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NUS Blueprint - also breaks pledge

I have linked to the page relating to the NUS alternative proposals.

On page 5 it says:
More funding for the higher education sector would be available, bringing long-term security and sustainability.
 After twenty years of operation, we estimate the total revenues from personal contributions would be £6.4bn each year, after thirty years it would be £7.9bn each year, and after forty years it would be £8.5bn each year
 This compares with estimated revenue of £6bn each year from fees under the current system, if the cap was set at £5,000


In other words the NUS proposals increase the capitation/fees element to £5,000. Now you could say that I am right about the NUS pledge and that it refers to only stopping fees from going up with the current system and that if there is a "fairer alternative" then such a limit does not apply.

Alternatively you could say that the pledge is a blunt - no more money for universities - pledge. In which case the NUS Blueprint - which involves almost doubling the fees element - would break the NUS pledge.

It is just some more evidence that my interpretation of the pledge is clearly right.

Comments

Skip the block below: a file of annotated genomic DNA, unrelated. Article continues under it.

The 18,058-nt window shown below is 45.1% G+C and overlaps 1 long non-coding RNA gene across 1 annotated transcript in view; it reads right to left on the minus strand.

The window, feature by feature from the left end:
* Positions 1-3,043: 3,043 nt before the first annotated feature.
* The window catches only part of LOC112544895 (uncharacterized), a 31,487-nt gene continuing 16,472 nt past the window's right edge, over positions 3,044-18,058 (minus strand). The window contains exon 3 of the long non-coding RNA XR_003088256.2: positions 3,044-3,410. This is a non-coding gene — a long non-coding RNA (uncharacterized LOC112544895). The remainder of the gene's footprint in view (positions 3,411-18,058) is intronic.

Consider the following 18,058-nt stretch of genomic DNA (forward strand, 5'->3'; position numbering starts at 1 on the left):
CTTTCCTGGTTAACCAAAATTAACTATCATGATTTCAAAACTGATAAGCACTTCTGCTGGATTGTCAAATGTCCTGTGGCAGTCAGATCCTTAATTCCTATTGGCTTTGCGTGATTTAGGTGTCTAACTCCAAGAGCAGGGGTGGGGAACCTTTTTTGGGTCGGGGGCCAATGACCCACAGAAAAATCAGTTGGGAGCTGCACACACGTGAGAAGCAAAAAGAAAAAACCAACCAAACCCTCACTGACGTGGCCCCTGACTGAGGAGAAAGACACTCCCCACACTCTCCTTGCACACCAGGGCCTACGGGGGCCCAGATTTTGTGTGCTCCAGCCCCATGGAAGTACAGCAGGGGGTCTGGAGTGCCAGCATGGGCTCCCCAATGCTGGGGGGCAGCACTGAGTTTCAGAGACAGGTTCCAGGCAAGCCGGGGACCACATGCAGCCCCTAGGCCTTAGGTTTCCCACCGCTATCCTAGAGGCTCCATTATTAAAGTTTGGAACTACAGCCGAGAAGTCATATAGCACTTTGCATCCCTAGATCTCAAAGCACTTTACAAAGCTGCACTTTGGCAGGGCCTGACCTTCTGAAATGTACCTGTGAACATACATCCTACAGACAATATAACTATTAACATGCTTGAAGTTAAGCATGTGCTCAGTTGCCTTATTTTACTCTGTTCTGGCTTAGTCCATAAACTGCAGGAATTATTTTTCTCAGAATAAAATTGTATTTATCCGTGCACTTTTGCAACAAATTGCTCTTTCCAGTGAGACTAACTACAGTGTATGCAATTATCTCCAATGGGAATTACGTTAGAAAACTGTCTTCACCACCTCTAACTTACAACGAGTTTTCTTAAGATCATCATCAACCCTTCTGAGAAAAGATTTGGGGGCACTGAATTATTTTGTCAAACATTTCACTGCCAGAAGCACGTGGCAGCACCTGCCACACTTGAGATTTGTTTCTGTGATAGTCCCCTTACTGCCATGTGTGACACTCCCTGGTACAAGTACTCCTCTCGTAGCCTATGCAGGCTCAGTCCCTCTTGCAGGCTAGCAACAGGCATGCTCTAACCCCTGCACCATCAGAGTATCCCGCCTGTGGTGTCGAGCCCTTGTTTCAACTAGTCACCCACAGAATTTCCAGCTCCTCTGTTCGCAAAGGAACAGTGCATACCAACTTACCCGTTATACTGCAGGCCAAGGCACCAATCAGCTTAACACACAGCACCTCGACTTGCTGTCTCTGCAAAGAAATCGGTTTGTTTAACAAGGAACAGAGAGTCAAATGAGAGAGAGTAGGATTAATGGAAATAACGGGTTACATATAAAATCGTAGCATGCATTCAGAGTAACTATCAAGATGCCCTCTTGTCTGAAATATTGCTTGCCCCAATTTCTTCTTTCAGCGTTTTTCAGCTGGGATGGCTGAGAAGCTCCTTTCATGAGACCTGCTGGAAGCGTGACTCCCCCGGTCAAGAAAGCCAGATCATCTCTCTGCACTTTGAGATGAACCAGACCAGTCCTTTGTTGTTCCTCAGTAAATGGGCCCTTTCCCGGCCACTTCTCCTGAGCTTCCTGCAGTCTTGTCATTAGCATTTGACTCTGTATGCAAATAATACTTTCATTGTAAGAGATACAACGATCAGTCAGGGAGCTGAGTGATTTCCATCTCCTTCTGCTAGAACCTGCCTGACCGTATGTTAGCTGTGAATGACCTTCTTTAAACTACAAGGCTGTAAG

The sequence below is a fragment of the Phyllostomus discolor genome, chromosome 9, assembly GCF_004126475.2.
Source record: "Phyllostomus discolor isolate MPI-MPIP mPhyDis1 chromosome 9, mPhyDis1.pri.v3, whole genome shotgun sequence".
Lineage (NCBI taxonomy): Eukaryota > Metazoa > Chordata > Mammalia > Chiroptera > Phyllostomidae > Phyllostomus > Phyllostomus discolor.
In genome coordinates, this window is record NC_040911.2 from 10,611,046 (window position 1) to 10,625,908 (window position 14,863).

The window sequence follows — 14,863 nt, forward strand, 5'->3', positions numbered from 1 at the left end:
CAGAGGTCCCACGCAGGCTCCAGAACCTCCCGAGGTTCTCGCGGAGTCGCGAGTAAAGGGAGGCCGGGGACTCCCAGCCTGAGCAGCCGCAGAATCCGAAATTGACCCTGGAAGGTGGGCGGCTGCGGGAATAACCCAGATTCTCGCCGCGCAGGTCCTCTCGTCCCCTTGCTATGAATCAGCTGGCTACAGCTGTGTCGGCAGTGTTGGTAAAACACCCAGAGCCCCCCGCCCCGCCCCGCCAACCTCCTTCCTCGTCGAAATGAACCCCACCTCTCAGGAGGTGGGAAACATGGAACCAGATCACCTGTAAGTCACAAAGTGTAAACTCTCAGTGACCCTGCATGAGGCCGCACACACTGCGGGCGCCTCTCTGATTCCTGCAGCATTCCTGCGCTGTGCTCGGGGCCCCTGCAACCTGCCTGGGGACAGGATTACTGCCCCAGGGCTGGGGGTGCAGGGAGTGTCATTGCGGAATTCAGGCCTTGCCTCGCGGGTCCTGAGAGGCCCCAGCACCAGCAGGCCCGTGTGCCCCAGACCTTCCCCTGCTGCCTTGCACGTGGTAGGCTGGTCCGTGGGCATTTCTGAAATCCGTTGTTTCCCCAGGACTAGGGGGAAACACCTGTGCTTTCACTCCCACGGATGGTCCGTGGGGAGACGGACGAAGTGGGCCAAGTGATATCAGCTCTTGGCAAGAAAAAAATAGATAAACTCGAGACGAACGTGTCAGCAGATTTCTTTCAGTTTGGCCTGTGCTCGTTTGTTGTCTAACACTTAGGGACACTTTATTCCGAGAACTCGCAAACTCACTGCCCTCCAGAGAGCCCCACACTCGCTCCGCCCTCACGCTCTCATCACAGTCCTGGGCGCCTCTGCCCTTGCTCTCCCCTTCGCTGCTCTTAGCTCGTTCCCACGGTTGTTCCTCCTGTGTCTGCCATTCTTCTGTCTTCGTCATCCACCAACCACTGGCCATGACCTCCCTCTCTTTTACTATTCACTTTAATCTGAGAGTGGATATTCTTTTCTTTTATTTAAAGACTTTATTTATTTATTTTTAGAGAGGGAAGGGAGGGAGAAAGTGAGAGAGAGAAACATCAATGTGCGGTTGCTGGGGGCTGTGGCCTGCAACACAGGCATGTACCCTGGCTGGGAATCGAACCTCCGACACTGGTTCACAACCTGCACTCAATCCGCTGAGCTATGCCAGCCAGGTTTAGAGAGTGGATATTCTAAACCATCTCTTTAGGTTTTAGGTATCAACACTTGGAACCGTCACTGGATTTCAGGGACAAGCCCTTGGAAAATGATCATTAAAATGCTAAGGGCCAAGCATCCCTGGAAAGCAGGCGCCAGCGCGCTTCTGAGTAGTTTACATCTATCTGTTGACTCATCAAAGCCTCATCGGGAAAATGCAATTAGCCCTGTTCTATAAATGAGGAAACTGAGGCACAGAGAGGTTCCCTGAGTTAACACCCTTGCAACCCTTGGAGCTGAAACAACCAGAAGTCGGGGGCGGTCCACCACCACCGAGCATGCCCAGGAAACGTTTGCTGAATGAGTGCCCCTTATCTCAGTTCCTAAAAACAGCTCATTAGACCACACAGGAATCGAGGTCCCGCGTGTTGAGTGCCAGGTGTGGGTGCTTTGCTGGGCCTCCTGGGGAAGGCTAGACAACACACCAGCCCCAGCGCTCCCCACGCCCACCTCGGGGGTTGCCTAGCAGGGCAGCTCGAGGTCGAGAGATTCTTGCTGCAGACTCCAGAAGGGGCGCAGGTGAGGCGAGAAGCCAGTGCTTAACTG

PoliticalHack said…
Now so desperate that you intentionally misread the NUS plan? This proposes establishing a graduate tax which feeds into a specific national fund for university funding - to supplement, not supplant government funding (as the current Lib Dem/Tory plans do). The section to which you refer is a comparison to the current system if the cap was increased to £5000. The NUS proposal effectively scraps tuition fees for all and makes additional funding available for HEFCE to distribute alongside government funding.

The NUS blueprint allocates more money for universities.

In any case, it is irrelevant to the interpretation of the pledge that you signed.

Voting for a system based on the NUS blueprint would keep your pledge as it
a - would be voting against any increase (as you would be voting to abolish the current system)
b - would be fairer
john said…
In otherwords you recognise that the phrase "fairer alternative" is key and there is no simplistic limit to funding of universities.

Hence you accept my argument. Thank you.
PoliticalHack said…
No, I don't accept your argument. You are wilfully misinterpreting my words.

Fairness is half of the pledge, raising the cap is the other half.

You broke your pledge.
john said…
My argument is a simple one which is if we move the system to a sufficiently fair alternative then the pledge has been satisfied.

If students don't pay tuition fees then my argument is that from the student's perspective the amount of the tuition fee itself does not matter.

I don't see this as complex.

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